But let me tell you, Ultra Quilted Northern is not necessarily all it’s cracked up to be.  True, it’s soft.  Probably thicker too, although I couldn’t tell for sure.  But it’s only quilted on the first ply.

It’s two-ply toilet paper, and it’s only quilted on the first ply.  The second ply is all kinds of not quilted, and that makes me think that Quilted Northern is trying to pull one over on me. 

Truly, I don’t know why it bothers me so.  I guess it’s because those little quilters on the commercial make such a big deal about the quilting.  Every time I use my toilet paper (oh, there’s a vision for you) I feel like I’ve been cheated somehow.

(And if you click on the link up there, who else is kinda weirded out that they have a Personal Moments – Tell your story section?  I mean, tell your story about their toilet paper and your personal moments?  No thank you, is what I’m saying.)

I’m going off the rails on a crazy train.

I sat in the car line, waiting to pick my children up from school, and noticed a woman walking with an umbrella.  And it bothered me terribly.

I know, I know, an umbrella is usually not the sort of thing to send a mildly-obsessive person into a tailspin, but this time it did. 

It was not the umbrella itself that had me worked into a tizzy, it was the fact that it had stopped raining.  It was no longer raining.  It was dry and the sun was coming back out. 

I just wanted to get out of my car and go over to her an tell her that she didn’t need the umbrella anymore.  More than that, I wanted her to close it right now.  Right. Now.  And I had visions of going over and ripping the umbrella out of her hands while yelling, “It’s not raining!  It has stopped!  You MUST CLOSE your umbrella!”

I watched her walk all the way up the sidewalk and to the front of the school.  I watched her greet her children, and then huddle them close to her under the umbrella.  I then watched her walk all the way back down the sidewalk.  Under the umbrella.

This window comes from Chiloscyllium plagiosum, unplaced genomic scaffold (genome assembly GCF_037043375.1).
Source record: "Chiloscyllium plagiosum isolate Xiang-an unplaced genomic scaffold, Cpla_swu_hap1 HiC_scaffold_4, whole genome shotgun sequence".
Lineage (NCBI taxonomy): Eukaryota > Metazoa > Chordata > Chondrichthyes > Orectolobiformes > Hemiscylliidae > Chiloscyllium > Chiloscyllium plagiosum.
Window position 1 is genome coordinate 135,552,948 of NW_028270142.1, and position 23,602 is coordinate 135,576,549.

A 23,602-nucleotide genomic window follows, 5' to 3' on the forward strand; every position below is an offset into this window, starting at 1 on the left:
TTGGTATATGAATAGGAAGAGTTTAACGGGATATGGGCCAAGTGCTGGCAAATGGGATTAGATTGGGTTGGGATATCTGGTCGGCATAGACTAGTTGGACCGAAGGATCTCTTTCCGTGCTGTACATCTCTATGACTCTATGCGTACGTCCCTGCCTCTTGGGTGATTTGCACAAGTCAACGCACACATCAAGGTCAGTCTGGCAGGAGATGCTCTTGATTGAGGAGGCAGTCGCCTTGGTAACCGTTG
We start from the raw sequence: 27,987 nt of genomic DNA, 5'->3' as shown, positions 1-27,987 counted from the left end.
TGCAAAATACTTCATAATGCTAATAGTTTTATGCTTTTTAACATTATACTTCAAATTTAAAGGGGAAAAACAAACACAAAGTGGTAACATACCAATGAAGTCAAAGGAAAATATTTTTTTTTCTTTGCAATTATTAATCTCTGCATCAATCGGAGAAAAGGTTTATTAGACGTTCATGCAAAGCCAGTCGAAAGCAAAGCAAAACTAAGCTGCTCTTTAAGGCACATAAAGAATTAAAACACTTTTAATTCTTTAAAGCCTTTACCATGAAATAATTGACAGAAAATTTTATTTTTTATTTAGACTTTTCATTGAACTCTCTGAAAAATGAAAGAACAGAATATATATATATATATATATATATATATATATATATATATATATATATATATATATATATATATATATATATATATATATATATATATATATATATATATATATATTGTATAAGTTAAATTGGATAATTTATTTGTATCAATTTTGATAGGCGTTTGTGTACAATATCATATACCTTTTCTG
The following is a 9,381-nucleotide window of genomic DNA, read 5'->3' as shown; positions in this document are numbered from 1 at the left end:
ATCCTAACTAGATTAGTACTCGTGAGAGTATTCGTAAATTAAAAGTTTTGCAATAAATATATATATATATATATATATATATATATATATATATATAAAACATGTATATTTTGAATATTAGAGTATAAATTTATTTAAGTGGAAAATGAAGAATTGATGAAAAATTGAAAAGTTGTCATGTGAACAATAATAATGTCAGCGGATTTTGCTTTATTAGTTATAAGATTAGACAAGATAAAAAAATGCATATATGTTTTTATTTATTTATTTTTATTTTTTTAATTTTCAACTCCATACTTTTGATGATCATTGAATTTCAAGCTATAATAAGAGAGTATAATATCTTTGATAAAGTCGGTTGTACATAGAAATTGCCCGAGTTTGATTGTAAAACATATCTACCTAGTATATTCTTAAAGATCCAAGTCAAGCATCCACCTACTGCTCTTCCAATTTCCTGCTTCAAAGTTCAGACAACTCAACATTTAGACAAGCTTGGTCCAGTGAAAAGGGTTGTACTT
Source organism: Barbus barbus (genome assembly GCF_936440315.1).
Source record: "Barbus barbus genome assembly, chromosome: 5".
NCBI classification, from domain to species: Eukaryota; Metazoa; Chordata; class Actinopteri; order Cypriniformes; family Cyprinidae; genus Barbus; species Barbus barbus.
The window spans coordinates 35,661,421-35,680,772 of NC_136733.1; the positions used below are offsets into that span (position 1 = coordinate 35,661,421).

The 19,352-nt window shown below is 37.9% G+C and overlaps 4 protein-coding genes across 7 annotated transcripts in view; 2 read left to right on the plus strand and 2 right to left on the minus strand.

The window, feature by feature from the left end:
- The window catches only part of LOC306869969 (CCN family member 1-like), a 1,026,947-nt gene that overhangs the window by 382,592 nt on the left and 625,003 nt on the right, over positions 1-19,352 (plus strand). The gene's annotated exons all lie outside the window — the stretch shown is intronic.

All the while, she passed people who were carrying their closed umbrellas.  She passed people walking with nary an umbrella.  She passed these people and obviously didn’t think a thing of it.  And it bothered me.  Oh how it bothered me.

I think it’s a testament to my strength that I didn’t say anything to this woman.  I realize that my problem with her carrying an open umbrella while it wasn’t raining was mine, and mine alone.  I know deep in my heart that it is perfectly fine for her to walk with whatever she wanted to walk with. 

But, man, it really bothered me.  It’s going to take a long time for me to forget this.

Realizing what is important.

The other day we had one of my son’s friends at the house, playing.  They were playing so well together, in fact, that when in came time to eat dinner, we let him stay.  (Normally, we chase off all the children so we can sit down to eat and have our children actually eat instead of taking a bite and declaring themselves full so they can go back to doing whatever it was they were doing before we so rudely interrupted them with life-sustaining sustenance.)

We invited this child to sit with us and have a little something to eat.  He was so very polite and nice, I marveled at how wonderful he was behaving.  And when he knocked over his mostly full cup of milk, I didn’t bat and eye.  I just told him it was no problem and got the paper towels out to clean it up.

While I was cleaning up the mess–I so want to insert something about not crying over spilt milk here–I thought about how I probably would have snapped at my own children had they spilt their drink.  I know I would have at least came out with a loud sigh and a reminder to be careful and pay attention to what they were doing.  I told myself that maybe I should treat my own children as nicely as I would treat a visiting child.

And the next day, when my son spilt his drink, he began to apologize profusely, afraid he would be in trouble.  I told him not to get upset, it was just an accident and I wasn’t going to be angry with him.  And my husband sat there dumbfounded, wondering why I was so serene about it.

I guess you could say I’ve had a revelation.  Or maybe I’ve given myself a goal.  I want to treat my children as nicely as I do others.  Because, really, they’re much more important to me.

On a lighter note…

ha hA HA!